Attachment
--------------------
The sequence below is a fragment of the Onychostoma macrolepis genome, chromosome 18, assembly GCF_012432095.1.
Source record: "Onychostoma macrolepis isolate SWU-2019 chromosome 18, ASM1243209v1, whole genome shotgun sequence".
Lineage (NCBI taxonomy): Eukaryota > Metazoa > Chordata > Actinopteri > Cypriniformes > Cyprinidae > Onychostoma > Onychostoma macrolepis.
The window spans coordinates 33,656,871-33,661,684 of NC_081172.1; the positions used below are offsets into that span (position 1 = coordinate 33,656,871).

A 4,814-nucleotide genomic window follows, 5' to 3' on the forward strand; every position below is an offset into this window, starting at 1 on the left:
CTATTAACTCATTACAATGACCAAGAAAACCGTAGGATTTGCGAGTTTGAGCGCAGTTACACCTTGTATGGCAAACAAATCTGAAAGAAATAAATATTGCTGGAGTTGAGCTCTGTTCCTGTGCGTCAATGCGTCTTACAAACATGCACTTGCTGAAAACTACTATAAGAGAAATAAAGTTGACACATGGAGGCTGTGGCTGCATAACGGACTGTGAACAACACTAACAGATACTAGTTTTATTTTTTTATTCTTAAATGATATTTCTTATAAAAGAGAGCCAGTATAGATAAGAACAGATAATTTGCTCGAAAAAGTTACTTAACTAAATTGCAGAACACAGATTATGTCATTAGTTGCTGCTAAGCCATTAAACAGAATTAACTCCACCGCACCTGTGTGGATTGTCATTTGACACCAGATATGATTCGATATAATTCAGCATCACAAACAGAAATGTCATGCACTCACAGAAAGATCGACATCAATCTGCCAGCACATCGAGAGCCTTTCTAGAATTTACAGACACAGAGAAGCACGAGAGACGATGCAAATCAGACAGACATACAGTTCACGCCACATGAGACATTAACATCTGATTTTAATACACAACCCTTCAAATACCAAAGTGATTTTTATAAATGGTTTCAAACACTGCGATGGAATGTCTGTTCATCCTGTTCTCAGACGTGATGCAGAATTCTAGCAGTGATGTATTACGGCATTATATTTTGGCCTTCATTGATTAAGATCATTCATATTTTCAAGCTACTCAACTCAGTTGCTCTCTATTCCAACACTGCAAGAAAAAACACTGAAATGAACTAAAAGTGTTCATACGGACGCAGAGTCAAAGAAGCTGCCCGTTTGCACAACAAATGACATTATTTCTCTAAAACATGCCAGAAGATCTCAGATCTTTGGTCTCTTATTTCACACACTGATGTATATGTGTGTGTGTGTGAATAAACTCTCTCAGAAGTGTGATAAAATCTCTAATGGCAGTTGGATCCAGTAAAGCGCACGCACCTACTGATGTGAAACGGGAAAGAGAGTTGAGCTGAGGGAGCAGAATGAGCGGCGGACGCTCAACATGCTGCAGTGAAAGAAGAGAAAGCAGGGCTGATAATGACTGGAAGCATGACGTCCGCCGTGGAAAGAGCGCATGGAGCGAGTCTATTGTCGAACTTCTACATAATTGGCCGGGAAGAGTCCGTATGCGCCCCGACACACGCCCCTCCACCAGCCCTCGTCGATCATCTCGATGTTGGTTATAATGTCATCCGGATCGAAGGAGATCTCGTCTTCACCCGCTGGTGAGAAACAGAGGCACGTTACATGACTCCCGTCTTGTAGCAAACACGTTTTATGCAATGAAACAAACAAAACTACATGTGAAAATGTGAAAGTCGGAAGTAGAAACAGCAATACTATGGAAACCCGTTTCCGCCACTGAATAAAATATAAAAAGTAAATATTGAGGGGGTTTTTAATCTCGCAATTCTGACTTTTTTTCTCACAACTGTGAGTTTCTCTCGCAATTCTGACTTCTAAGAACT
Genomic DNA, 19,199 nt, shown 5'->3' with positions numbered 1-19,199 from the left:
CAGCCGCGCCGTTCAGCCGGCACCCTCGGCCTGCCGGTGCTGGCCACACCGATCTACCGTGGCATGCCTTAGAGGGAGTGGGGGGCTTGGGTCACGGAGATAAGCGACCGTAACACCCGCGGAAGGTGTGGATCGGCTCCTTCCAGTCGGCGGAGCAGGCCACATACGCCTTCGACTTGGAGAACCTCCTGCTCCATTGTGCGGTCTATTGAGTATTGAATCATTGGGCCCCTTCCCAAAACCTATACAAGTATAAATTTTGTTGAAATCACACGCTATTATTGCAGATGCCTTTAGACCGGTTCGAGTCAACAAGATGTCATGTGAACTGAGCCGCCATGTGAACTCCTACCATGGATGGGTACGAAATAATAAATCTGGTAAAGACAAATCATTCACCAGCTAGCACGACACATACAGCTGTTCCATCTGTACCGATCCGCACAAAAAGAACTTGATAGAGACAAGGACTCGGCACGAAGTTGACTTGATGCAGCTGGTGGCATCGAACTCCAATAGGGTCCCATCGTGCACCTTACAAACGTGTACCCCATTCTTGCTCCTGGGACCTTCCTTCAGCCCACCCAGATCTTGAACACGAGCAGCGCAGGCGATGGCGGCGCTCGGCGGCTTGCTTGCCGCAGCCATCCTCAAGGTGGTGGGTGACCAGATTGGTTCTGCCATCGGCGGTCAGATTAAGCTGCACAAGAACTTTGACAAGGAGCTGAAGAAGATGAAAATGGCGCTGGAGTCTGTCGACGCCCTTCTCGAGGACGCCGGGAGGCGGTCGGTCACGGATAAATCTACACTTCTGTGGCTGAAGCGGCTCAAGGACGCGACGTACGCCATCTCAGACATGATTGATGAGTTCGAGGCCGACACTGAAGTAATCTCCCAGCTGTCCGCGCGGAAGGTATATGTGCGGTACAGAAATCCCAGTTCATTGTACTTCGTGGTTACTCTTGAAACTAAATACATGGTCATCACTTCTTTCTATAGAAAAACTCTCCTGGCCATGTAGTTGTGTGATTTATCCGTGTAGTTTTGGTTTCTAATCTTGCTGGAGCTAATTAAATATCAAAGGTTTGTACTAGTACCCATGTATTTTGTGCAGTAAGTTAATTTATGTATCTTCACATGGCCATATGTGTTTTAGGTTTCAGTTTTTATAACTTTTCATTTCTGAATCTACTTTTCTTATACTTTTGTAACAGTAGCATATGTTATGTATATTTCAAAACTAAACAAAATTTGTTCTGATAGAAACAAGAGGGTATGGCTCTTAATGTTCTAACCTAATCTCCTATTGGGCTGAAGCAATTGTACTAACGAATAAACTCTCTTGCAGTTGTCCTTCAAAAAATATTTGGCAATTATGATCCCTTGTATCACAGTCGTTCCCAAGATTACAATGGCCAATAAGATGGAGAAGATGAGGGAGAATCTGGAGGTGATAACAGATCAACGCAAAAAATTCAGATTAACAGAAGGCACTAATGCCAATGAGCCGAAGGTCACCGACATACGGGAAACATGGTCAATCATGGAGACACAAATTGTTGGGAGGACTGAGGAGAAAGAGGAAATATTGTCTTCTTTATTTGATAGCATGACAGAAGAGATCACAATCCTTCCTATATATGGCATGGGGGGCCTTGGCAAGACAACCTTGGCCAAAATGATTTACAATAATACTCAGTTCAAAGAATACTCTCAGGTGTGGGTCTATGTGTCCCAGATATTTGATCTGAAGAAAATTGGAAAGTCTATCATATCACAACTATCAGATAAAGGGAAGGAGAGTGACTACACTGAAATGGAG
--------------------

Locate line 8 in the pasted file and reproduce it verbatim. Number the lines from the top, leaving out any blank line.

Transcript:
CAGCCGCGCCGTTCAGCCGGCACCCTCGGCCTGCCGGTGCTGGCCACACCGATCTACCGTGGCATGCCTTAGAGGGAGTGGGGGGCTTGGGTCACGGAGATAAGCGACCGTAACACCCGCGGAAGGTGTGGATCGGCTCCTTCCAGTCGGCGGAGCAGGCCACATACGCCTTCGACTTGGAGAACCTCCTGCTCCATTGTGCGGTCTATTGAGTATTGAATCATTGGGCCCCTTCCCAAAACCTATACAAGTATAAATTTTGTTGAAATCACACGCTATTATTGCAGATGCCTTTAGACCGGTTCGAGTCAACAAGATGTCATGTGAACTGAGCCGCCATGTGAACTCCTACCATGGATGGGTACGAAATAATAAATCTGGTAAAGACAAATCATTCACCAGCTAGCACGACACATACAGCTGTTCCATCTGTACCGATCCGCACAAAAAGAACTTGATAGAGACAAGGACTCGGCACGAAGTTGACTTGATGCAGCTGGTGGCATCGAACTCCAATAGGGTCCCATCGTGCACCTTACAAACGTGTACCCCATTCTTGCTCCTGGGACCTTCCTTCAGCCCACCCAGATCTTGAACACGAGCAGCGCAGGCGATGGCGGCGCTCGGCGGCTTGCTTGCCGCAGCCATCCTCAAGGTGGTGGGTGACCAGATTGGTTCTGCCATCGGCGGTCAGATTAAGCTGCACAAGAACTTTGACAAGGAGCTGAAGAAGATGAAAATGGCGCTGGAGTCTGTCGACGCCCTTCTCGAGGACGCCGGGAGGCGGTCGGTCACGGATAAATCTACACTTCTGTGGCTGAAGCGGCTCAAGGACGCGACGTACGCCATCTCAGACATGATTGATGAGTTCGAGGCCGACACTGAAGTAATCTCCCAGCTGTCCGCGCGGAAGGTATATGTGCGGTACAGAAATCCCAGTTCATTGTACTTCGTGGTTACTCTTGAAACTAAATACATGGTCATCACTTCTTTCTATAGAAAAACTCTCCTGGCCATGTAGTTGTGTGATTTATCCGTGTAGTTTTGGTTTCTAATCTTGCTGGAGCTAATTAAATATCAAAGGTTTGTACTAGTACCCATGTATTTTGTGCAGTAAGTTAATTTATGTATCTTCACATGGCCATATGTGTTTTAGGTTTCAGTTTTTATAACTTTTCATTTCTGAATCTACTTTTCTTATACTTTTGTAACAGTAGCATATGTTATGTATATTTCAAAACTAAACAAAATTTGTTCTGATAGAAACAAGAGGGTATGGCTCTTAATGTTCTAACCTAATCTCCTATTGGGCTGAAGCAATTGTACTAACGAATAAACTCTCTTGCAGTTGTCCTTCAAAAAATATTTGGCAATTATGATCCCTTGTATCACAGTCGTTCCCAAGATTACAATGGCCAATAAGATGGAGAAGATGAGGGAGAATCTGGAGGTGATAACAGATCAACGCAAAAAATTCAGATTAACAGAAGGCACTAATGCCAATGAGCCGAAGGTCACCGACATACGGGAAACATGGTCAATCATGGAGACACAAATTGTTGGGAGGACTGAGGAGAAAGAGGAAATATTGTCTTCTTTATTTGATAGCATGACAGAAGAGATCACAATCCTTCCTATATATGGCATGGGGGGCCTTGGCAAGACAACCTTGGCCAAAATGATTTACAATAATACTCAGTTCAAAGAATACTCTCAGGTGTGGGTCTATGTGTCCCAGATATTTGATCTGAAGAAAATTGGAAAGTCTATCATATCACAACTATCAGATAAAGGGAAGGAGAGTGACTACACTGAAATGGAG